In praise of older books: Thunderhead by Mary O’Hara (1943)

Julie Parsons picks the American author’s book, which she read as a horse-mad 10-year-old

Johnny Washbrook, Anita Louise and Gene Evans in ABC’s adaptation of My Friend Flicka. Photograph: ABC Photo Archives/ABC via Getty Images

Johnny Washbrook, Anita Louise and Gene Evans in ABC’s adaptation of My Friend Flicka. Photograph: ABC Photo Archives/ABC via Getty Images

 

The American writer Mary O’Hara is best known for her trilogy set in Wyoming. My Friend Flicka, Thunderhead and Green Grass of Wyoming would now be classified as young adult fiction.

When I read them as a horse-mad 10-year-old, I didn’t know or care what kind of books they were. They grabbed me by the scruff of my neck and dragged me into a world of mountains, blizzards, wild horses and wildcats, where love of animals and America’s wilderness was paramount.

Twelve-year-old Ken McLaughlin has lived his whole life on his father’s horse farm high up in the Rocky Mountains. His beloved chestnut mare, Flicka, is his best friend. But when she gives birth to the white stallion Thunderhead, Ken is faced with a dilemma. Thunderhead is strong and fast but wild. He has the ability to become the best racehorse in the west, and to save the McLaughlins’ farm from bankruptcy. But can Ken control the stallion? Can he transform him from a creature of the mountains, tough and strong, whose only interest is his band of mares, into a winner, subject to rein and whip, obedient to his rider’s every command?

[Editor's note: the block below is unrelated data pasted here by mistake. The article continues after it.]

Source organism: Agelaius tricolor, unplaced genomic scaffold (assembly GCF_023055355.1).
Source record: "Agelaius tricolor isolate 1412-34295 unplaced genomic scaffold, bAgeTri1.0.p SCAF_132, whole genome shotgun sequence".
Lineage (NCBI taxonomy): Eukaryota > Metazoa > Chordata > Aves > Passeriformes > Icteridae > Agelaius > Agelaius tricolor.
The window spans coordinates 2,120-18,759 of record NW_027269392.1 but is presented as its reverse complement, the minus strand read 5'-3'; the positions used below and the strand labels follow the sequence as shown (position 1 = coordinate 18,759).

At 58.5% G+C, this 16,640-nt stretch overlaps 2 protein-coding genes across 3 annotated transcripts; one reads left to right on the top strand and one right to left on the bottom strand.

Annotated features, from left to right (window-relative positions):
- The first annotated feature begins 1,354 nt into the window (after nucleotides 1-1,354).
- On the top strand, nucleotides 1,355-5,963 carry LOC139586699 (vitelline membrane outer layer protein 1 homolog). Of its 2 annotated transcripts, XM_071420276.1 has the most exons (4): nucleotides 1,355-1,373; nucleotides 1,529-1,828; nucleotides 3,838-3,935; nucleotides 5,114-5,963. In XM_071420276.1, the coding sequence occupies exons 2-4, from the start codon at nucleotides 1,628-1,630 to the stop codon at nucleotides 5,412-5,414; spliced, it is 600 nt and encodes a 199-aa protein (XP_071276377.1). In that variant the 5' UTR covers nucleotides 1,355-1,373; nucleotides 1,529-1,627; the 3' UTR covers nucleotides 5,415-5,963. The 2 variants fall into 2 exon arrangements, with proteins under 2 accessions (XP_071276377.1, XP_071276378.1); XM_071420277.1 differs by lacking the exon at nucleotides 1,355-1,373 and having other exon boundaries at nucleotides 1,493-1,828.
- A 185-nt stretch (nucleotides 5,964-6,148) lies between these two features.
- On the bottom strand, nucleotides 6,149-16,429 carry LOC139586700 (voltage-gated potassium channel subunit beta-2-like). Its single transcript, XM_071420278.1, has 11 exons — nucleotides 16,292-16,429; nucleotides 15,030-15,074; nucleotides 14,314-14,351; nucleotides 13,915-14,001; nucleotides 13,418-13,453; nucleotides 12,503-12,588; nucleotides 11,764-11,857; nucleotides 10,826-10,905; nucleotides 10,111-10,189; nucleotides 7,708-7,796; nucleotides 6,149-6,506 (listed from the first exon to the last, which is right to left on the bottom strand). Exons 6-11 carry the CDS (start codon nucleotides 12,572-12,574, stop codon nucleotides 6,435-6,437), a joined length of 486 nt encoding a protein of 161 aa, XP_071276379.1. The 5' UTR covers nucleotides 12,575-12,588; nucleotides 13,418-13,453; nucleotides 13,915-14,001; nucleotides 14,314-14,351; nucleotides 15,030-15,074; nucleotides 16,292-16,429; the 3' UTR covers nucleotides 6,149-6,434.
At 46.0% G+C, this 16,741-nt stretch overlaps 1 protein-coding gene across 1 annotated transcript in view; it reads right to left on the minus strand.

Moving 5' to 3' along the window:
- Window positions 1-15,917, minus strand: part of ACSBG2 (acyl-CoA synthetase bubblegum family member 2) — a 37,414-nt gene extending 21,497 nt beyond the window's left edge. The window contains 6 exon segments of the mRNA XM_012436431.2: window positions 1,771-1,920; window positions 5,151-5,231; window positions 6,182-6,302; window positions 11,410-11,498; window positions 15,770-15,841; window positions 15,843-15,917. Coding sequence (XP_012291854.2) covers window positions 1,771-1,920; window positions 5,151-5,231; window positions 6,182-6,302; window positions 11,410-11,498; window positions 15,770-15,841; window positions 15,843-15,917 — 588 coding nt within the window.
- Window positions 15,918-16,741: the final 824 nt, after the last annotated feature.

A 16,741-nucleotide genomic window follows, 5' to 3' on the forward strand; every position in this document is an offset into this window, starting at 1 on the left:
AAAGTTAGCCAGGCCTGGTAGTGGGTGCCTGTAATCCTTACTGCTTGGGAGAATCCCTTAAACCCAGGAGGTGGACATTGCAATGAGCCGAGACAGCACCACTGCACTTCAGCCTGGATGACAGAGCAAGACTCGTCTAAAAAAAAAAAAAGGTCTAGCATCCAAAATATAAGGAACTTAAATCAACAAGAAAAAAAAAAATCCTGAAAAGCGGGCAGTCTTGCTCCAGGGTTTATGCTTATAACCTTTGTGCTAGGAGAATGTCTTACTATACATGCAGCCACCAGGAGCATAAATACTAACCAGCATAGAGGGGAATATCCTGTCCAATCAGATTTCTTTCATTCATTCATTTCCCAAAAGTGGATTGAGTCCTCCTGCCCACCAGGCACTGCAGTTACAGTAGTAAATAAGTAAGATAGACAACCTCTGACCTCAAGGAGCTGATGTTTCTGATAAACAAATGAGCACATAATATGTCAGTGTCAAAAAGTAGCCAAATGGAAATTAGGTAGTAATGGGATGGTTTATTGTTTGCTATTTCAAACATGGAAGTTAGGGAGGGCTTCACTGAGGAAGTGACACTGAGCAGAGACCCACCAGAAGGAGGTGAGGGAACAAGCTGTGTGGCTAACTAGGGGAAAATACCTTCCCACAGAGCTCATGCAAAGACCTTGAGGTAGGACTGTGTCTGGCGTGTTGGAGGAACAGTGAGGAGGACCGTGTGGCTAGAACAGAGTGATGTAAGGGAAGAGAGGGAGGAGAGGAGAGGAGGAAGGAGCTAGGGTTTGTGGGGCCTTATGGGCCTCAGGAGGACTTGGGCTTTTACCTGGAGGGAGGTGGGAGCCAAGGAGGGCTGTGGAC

Even today, when I read the book’s opening sentence, “Within the firm walls of flesh that held him prisoner the foal kicked out angrily”, I’m hard-pressed to put it down until I’ve reached its final full stop.

O’Hara has a keen eye, not just for the external world, but also for the interior lives of her characters. Ken’s parents – Nell, his sensitive, loving mother, and Rob, his father, a graduate of West Point, America’s equivalent of Sandhurst, whose arrogance and suppressed rage often threaten their marriage – are described as vividly as the wild landscape where they live.

The books are suffused with emotional, intelligent, beautiful writing for readers of every age.

Julie Parsons’s latest novel, The Therapy House, is Irish Crime Fiction Book of the Year 2017

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